Myths and Images
The Arbore call themselves Hoor as well. Hoor is the alluvial land that they cultivate. Whether Arbore or Hoor, they own the land which nourishes them and which they take care of.
At the crossroads
The Arbore live in the depression of the East African Rift Valley. The eastern corridor stretches from the Red Sea through all of Ethiopia to Mozambique. As soon as I cross the flank, which is a good 3,000 meters high, I feel the heat of the depression like a rash. At the same time, a fabulous landscape opens up - an endless savannah, mostly shrouded in mist, through which the Woito River meanders. This is where the Arbore live.
In their myths, the Arbore derive their ancestry from some of their neighbors, such as the Borana or Marle. That was eons ago, ... ur dehee. Their culture may be ancient, but it is by no means static. Today, the Arbore are living in a phase of upheaval. They are at a crossroad, between assimilation and loss or preservation of their culture. Their gaze toward modernity, especially that of the men, is longing. It is possible that the Arbore will succeed in combining tradition and modernity.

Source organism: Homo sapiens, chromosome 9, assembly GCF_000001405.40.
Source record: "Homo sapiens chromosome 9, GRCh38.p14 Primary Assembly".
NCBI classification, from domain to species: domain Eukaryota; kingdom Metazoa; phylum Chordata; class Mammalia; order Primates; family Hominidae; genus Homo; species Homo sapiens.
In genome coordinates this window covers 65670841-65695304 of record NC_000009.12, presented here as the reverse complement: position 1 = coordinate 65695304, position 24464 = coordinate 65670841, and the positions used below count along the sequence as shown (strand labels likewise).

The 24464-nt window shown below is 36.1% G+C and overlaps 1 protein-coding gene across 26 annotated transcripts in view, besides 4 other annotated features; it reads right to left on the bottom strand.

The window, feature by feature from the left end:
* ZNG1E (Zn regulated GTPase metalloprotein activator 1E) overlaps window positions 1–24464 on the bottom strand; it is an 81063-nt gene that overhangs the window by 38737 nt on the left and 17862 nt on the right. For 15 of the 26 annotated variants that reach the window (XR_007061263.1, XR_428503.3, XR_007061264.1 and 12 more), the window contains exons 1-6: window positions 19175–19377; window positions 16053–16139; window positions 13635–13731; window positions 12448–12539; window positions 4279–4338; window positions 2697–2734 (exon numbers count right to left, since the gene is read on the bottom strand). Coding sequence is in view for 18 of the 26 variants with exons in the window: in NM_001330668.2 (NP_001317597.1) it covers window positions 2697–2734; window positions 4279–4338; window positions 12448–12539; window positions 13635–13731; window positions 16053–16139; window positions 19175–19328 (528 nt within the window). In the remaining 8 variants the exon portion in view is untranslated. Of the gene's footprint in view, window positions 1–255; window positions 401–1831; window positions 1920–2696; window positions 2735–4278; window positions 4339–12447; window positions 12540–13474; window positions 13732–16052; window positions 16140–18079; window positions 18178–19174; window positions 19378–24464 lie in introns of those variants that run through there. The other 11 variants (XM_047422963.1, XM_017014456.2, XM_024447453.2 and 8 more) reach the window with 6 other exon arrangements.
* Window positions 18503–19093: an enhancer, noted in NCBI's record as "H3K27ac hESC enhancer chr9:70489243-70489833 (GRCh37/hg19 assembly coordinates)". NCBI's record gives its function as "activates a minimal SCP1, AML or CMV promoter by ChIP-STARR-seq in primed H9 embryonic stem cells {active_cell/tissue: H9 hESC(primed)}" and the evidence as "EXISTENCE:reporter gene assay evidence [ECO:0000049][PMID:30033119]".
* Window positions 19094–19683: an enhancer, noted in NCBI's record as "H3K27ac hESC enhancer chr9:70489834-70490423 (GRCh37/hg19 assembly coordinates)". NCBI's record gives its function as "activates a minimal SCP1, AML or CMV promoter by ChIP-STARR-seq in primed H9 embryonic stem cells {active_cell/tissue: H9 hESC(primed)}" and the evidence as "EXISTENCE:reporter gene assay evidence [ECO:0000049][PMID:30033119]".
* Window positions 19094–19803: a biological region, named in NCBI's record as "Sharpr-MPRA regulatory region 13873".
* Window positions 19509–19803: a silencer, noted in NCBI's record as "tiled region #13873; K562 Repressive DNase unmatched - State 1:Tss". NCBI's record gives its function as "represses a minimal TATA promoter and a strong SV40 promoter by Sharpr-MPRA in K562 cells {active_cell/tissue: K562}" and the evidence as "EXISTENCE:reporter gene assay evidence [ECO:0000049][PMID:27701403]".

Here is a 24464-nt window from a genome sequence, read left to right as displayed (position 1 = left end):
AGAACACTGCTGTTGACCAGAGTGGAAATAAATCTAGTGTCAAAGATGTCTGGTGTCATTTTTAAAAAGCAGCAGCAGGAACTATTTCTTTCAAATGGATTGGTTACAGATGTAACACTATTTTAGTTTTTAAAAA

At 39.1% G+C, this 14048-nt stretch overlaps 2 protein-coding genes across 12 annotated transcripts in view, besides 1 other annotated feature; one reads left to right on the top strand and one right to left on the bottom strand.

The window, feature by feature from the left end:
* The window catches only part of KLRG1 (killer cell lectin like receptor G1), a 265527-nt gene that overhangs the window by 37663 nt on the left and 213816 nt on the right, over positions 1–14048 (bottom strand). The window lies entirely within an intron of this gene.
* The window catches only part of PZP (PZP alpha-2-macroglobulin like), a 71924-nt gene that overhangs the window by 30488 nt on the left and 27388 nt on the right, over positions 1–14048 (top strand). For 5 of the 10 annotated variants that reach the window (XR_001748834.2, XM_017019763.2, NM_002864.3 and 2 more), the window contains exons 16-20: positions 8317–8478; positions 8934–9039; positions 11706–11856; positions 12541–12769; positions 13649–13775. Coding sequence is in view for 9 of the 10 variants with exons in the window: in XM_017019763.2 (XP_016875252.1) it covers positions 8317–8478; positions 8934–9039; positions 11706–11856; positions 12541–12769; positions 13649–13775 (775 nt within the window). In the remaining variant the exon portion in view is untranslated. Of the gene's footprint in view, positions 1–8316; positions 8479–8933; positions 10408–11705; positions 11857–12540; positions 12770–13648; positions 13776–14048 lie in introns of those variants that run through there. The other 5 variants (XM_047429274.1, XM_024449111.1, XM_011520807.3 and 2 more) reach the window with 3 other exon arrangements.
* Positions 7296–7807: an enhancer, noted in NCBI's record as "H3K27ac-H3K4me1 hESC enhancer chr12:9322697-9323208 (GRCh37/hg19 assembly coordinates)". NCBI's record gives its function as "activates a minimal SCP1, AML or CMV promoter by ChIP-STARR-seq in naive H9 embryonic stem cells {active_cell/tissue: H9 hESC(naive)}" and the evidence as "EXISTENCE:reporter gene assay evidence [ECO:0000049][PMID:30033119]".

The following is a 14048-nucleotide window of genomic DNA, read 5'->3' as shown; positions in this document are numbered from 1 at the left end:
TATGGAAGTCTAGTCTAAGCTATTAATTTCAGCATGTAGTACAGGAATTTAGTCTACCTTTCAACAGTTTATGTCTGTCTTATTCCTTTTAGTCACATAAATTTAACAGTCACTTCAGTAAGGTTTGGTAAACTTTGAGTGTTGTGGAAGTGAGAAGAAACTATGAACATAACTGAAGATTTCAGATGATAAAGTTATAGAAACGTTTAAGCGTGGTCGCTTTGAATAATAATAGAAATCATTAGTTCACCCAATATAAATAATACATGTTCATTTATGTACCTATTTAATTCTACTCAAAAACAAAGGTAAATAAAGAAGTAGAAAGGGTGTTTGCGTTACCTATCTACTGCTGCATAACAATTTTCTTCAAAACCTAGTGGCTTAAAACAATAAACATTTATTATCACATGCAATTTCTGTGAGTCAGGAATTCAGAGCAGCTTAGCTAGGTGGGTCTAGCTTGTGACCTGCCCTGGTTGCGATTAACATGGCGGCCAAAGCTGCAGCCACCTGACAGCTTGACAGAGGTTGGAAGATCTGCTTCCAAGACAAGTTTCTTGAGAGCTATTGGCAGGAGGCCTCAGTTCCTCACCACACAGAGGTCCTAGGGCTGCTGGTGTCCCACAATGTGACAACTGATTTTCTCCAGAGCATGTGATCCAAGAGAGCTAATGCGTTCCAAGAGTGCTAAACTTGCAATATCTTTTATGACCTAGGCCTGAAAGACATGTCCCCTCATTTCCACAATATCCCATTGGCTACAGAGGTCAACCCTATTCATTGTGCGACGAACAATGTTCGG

The Arbore people live in 4 villages on this side and the other of the Woito River. About 2 km from their main village of Gandarab is located Tabia, a small market town that attracts more and more people of different ethnicities every year with as well different beliefs. The newcomers build huts, small pubs spring up, as well as churches - for each Christian denomination its own.
The new neighbors invite the Arbore to get to know their God. Kutcha was one of the few who accepted such an invitation. The Christians could not convince him, because he did not believe them and their images. "How does a person know what God looks like?"
Just as little are the European missionaries convincing, who appear periodically to recommend the Word of God to the Arbore. These old white men still live in the misbelief that their foreign God must inevitably be the better one for everyone. It seems that time has stopped for them since the end of colonialism.
We are because we are different
In describing the habits of the Arbore, it becomes clear first and foremost what separates this group from others. Their self-image is based on this. "We are Arbore because many things distinguish us from our neighbors - our dances, our language, and our economies." This self-definition has allowed them to survive as a group for centuries. It is based on their ability to adapt to the extreme environmental conditions. It is their establishment as sorghum specialists, their adaptation to the rainy and dry seasons, their use of water, their concepts of enemies and friends, their social structure and moral codes, and their hard separation from other groups by means of special symbols such as blood, right-left dominance, or formerly circumcision.
Daily life and rituals
Researcher, Observer, Narrator